‘Mean Time’ Commentary
‘Mean Time’, a poem by Carol Ann Duffy, reflects on time, change, and a loss of love. Duffy demonstrates how the movement of time is ‘Mean’ and responsible for complete change and loss. The words ‘slid’ and ‘stole’ in the first two lines create a sibilant speech sound with a hissing effect, which embodies an evil and sneaky tone to represent time passing by as it takes away the ‘light’ and happiness. The notion of loss is heightened by the connotations of death in the following lines, ‘I walked through the wrong part of town, mourning our love.’ This represents that the relationship ending feels equal to the loss of life. The words ‘walked’ and ‘wrong’ present a sense of wavering hope and a wandering feeling, emphasizing the confusion and regret towards the relationship.
The second stanza continues with a melancholic tone. ‘Unmendable rain’ mentioned in line 5 indicates that there is nothing within the narrators control to change the rain as it is broken just like the stolen love and happiness that used to be felt. The streets the narrator walks on are described as ‘bleak’, which presents a miserable and dreary image. The following line indicates how narrator feels their ‘hearts gnaw’ at all of their mistakes. The word ‘gnaw’ represents intensely eating away at something possibly because of anxiety or grief. The personification suggests that the narrator is unable to move on from the relationship as the heart painfully revisits the mistakes that were made.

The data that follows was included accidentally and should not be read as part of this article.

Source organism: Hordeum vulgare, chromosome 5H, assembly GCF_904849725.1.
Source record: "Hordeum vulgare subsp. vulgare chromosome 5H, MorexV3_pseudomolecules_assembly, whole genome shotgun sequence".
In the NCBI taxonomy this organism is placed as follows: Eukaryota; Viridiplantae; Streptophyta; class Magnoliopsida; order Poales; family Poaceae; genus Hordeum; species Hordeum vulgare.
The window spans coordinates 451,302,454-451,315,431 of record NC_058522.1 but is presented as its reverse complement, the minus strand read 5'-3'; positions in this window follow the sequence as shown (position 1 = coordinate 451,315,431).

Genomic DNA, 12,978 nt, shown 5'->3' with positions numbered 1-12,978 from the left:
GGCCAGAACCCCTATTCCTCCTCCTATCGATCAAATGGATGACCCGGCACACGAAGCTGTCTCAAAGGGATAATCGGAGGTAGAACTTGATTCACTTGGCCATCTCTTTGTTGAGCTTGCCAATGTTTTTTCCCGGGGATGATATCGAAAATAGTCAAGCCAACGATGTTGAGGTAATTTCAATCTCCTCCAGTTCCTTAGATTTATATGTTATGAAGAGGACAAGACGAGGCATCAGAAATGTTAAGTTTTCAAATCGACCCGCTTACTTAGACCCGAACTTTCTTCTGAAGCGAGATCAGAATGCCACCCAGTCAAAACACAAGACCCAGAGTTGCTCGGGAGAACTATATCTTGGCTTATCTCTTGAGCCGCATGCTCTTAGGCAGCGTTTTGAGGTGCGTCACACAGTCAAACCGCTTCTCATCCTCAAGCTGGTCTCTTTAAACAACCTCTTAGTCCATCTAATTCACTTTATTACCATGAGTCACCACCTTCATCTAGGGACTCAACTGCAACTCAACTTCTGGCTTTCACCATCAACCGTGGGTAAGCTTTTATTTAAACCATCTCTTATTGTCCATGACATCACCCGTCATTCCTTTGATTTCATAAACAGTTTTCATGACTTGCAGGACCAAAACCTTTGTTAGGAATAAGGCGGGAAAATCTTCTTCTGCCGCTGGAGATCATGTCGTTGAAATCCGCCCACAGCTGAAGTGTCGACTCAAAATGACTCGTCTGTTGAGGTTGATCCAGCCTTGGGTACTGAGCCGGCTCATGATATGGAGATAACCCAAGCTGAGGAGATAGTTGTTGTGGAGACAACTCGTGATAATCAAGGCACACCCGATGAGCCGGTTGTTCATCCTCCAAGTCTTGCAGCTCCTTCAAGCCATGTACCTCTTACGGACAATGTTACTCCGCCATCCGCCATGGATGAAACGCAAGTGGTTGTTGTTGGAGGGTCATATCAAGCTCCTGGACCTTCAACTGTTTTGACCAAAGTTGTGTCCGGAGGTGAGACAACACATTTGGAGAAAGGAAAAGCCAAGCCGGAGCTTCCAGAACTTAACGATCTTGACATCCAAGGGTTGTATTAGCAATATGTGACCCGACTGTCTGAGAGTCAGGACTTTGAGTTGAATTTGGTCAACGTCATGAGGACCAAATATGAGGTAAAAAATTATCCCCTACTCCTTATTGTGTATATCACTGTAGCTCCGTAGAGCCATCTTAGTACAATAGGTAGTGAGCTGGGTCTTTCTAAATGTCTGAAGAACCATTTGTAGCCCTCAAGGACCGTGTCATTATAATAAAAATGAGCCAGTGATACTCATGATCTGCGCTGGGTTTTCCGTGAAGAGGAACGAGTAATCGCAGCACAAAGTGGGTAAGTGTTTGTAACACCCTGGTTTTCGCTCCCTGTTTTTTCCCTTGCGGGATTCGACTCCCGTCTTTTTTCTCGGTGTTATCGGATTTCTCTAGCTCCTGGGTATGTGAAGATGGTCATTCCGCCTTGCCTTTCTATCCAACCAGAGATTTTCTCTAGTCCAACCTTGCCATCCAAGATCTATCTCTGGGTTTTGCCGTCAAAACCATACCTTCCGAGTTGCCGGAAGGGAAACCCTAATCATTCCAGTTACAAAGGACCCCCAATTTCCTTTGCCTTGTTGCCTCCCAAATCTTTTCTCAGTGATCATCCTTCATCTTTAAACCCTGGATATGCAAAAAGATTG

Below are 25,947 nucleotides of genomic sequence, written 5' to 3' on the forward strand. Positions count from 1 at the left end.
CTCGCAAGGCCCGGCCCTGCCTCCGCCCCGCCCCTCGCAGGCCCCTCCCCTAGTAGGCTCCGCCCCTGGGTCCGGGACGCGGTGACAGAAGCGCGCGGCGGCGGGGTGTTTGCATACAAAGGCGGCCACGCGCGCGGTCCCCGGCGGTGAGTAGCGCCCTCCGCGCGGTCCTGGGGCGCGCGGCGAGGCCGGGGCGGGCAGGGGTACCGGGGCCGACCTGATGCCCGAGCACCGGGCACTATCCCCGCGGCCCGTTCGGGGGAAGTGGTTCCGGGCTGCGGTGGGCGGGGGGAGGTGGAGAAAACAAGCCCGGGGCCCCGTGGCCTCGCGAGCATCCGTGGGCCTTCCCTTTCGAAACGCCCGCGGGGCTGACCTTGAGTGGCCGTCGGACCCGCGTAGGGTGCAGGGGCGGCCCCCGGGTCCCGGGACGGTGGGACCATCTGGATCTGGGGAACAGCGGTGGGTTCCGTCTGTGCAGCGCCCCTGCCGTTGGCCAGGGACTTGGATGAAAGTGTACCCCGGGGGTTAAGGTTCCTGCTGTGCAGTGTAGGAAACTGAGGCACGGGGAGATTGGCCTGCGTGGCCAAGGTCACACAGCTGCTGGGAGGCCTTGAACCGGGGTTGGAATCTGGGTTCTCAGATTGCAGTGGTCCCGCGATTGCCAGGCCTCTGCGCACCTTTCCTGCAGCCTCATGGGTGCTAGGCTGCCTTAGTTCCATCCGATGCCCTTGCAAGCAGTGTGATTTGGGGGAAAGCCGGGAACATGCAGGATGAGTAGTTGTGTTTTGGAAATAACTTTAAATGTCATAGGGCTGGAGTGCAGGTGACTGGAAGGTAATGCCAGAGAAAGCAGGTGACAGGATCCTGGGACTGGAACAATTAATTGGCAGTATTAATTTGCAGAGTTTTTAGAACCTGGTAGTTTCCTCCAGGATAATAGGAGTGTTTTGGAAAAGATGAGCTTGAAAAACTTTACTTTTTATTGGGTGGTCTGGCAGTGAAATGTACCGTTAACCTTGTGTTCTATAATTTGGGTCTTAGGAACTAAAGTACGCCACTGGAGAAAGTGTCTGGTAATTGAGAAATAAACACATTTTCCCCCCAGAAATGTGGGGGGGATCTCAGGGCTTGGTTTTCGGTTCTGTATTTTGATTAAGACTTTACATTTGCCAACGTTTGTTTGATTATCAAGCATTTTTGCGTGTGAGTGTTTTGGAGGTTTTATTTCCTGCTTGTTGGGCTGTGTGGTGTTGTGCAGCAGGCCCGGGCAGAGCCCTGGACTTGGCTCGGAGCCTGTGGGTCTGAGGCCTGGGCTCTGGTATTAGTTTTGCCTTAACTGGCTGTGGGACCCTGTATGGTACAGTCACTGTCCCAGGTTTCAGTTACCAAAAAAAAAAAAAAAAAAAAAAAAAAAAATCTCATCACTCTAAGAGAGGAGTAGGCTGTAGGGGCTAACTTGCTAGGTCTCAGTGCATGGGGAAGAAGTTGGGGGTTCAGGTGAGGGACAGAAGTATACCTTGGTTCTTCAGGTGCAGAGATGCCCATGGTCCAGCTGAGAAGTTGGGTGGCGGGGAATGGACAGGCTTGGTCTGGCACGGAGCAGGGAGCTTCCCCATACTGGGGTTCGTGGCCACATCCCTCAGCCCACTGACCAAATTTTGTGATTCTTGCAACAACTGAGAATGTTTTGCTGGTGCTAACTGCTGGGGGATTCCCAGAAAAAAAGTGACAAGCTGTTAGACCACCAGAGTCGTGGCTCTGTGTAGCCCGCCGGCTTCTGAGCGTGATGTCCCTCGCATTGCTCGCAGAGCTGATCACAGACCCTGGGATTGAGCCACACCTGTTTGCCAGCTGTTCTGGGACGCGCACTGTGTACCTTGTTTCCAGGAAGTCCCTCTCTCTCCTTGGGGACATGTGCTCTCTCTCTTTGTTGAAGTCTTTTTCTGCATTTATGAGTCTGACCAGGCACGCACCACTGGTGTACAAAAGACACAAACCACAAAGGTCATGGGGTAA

Duffy continues to demonstrate a regretful feeling that overcomes narrator in the third stanza. The whole stanza, ‘If the darkening sky could lift more than one hour from this day there are words I would never have said nor heard you say’ represents the wish for the occurrence of a different series of events, where the ‘Mean Time’ did not take away the happiness and different decisions could have been made in the relationship to prevent the loss.
In the last...